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HomeBeefACRES: Extensively Grazed Pasture carries max payment rate of €2,000/yr
Catherina Cunnane
Catherina Cunnane
Catherina Cunnane hails from a sixth-generation drystock and specialised pedigree suckler enterprise in Co. Mayo. She currently holds the positions of editor and general manager at That's Farming, having joined the firm during its start-up phase in 2015.
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ACRES: Extensively Grazed Pasture carries max payment rate of €2,000/yr

EGP – Extensively Grazed Pasture – has proven to be a popular measure under the Department of Agriculture, Food and the Marine’s new flagship agri-environmental programme, ACRES, which is GLAS’ successor in the new Common Agricultural Policy (CAP).

That is according to Teagasc advisor, Tom Kelly, who spoke about the scheme’s various measures during episode three of Teagasc Mayo’s spring webinar series, which focused on ACRES and water quality.

According to Kelly, the EGP measure was an option under the previous GLAS and carries a payment rate of €250/ha/year.

Under this action, which is designed to extensively manage land to benefit invertebrates, birds and other species, there is a maximum inclusion of 8 ha.

Activities such as ploughing, cultivation, reseeding or drainage are prohibited and also, between March 15th and July 1st, mowing and topping are not allowed.

What is permitted and unpermitted? 

Kelly explained: “A lot of farmers would have this EGP, which is why it is a very popular action. It is very similar to the traditional hay meadow and low input permanent pasture in GLAS.”

“You can graze these fields and cut them, but you have to wait until July 1st before you can do so. There is also a maximum N – organic or chemical – application of 40kgs of N/ha.”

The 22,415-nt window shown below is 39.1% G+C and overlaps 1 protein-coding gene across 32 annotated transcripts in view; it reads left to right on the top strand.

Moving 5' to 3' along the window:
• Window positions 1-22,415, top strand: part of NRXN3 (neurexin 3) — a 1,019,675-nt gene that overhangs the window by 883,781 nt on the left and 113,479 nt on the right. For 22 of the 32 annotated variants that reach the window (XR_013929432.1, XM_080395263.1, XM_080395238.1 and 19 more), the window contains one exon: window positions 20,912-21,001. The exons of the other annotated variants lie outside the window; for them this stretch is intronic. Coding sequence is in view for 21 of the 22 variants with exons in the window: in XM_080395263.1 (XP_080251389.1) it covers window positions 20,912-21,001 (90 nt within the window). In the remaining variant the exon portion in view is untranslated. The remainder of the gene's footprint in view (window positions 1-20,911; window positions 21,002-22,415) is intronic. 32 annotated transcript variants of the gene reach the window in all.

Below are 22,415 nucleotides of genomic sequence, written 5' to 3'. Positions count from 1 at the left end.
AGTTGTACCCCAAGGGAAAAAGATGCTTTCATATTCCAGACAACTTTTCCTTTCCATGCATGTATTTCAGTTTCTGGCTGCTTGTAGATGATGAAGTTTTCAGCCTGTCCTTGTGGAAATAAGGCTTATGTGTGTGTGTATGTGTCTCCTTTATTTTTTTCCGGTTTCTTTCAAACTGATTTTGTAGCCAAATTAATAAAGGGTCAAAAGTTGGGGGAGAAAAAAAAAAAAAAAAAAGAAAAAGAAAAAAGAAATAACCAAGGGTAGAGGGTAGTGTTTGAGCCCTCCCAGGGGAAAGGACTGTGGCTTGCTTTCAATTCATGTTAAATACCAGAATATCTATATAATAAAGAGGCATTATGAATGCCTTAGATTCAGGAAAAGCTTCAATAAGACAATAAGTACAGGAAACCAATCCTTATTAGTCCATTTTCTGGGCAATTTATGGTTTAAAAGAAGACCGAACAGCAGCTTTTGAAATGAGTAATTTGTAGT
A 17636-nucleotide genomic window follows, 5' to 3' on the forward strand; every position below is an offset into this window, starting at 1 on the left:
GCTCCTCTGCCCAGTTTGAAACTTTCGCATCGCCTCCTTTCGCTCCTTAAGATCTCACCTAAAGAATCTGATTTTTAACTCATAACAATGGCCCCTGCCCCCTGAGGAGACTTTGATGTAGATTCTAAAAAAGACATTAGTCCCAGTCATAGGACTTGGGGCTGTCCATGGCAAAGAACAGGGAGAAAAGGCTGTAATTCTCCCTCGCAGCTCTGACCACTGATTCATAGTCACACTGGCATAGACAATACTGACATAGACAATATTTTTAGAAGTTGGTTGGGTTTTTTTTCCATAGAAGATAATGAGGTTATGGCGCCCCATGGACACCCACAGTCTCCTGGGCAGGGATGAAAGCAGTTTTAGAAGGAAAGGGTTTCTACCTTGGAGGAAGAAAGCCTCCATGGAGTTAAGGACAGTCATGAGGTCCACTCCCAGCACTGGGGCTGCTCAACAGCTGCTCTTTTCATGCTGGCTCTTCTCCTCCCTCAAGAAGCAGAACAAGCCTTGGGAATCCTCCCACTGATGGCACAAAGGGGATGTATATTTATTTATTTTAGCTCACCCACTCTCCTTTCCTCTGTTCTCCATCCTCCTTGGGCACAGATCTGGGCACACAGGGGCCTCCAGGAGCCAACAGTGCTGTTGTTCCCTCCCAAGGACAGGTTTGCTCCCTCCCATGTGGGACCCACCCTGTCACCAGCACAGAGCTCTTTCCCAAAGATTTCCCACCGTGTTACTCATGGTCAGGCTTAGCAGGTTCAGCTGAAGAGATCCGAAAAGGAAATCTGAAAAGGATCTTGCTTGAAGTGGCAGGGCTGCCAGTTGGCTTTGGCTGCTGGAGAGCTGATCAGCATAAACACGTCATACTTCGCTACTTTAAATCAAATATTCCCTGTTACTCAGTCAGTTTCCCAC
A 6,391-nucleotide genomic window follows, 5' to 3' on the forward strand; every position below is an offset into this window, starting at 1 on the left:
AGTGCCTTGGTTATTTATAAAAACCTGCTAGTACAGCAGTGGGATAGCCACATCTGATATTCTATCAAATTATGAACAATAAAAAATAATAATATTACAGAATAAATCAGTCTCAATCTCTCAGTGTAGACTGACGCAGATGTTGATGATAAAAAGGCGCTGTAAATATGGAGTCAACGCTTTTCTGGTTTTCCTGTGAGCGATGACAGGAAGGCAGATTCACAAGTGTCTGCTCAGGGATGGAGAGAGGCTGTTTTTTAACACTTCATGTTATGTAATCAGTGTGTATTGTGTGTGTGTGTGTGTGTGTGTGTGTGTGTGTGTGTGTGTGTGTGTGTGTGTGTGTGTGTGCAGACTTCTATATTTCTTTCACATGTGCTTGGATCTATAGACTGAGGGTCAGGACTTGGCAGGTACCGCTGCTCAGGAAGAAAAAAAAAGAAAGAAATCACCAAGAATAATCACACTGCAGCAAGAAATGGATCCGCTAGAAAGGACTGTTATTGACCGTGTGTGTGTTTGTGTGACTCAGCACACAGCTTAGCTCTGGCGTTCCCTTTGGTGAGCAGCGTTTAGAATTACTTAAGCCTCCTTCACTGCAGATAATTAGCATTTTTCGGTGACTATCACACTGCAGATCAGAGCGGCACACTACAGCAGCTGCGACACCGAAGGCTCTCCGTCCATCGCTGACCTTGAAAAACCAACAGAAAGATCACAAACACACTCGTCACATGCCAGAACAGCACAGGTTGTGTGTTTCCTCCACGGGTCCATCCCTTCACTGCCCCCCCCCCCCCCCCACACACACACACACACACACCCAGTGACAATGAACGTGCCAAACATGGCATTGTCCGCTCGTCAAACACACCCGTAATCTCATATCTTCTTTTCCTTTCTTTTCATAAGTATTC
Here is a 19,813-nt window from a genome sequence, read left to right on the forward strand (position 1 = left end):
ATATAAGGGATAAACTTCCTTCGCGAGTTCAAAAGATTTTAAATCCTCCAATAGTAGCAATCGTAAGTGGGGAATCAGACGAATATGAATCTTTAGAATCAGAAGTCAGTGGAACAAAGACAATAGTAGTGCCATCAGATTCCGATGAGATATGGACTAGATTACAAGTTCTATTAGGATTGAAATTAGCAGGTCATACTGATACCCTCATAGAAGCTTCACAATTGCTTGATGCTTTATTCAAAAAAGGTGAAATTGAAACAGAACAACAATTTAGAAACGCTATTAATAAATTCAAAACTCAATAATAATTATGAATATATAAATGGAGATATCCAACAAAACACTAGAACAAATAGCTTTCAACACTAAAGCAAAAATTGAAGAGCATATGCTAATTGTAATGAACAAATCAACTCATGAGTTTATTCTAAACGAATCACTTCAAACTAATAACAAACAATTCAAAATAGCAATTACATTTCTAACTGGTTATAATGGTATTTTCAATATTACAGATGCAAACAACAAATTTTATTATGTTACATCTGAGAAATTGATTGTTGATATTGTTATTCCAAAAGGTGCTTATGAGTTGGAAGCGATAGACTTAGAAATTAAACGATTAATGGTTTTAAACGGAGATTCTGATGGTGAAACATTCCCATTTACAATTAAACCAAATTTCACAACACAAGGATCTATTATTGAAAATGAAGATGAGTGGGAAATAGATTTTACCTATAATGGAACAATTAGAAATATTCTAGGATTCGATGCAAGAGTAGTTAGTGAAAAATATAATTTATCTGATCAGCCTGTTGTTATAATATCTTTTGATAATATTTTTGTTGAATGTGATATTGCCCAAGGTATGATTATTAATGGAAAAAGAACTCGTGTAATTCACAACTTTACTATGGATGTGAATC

“Pesticides and herbicides are fairly limited except for spot spraying. Again, rushes can be controlled by topping, grazing, weed wiping or spot spraying after July 1st.”

“The new bit of work that has to be included here is that watercourses must be fenced at least 1.5m back from the top of the bank when bovines are present, and drinking points are not permitted.”

“The whole idea behind this is that it is a drive to improve water quality. Supplementary feeding over the winter of silage is out, but hay to sheep is permitted,” Kelly outlined.


The DAFM has allocated a budget of €1.5 billion to ACRES, which is designed to deliver long-term environmental improvements in biodiversity, climate, air, and water quality.

It is currently “fine-tuning” the scheme and is set to issue approval letters to farmer applicants in March, virtual attendees heard.

The scheme, as widely reported, has two approaches: ACRES General (circa 28,000 applicants) and ACRES Co-operation (approximately 18,000 farmer participants).

Articles on other measures to follow on That’s Farming

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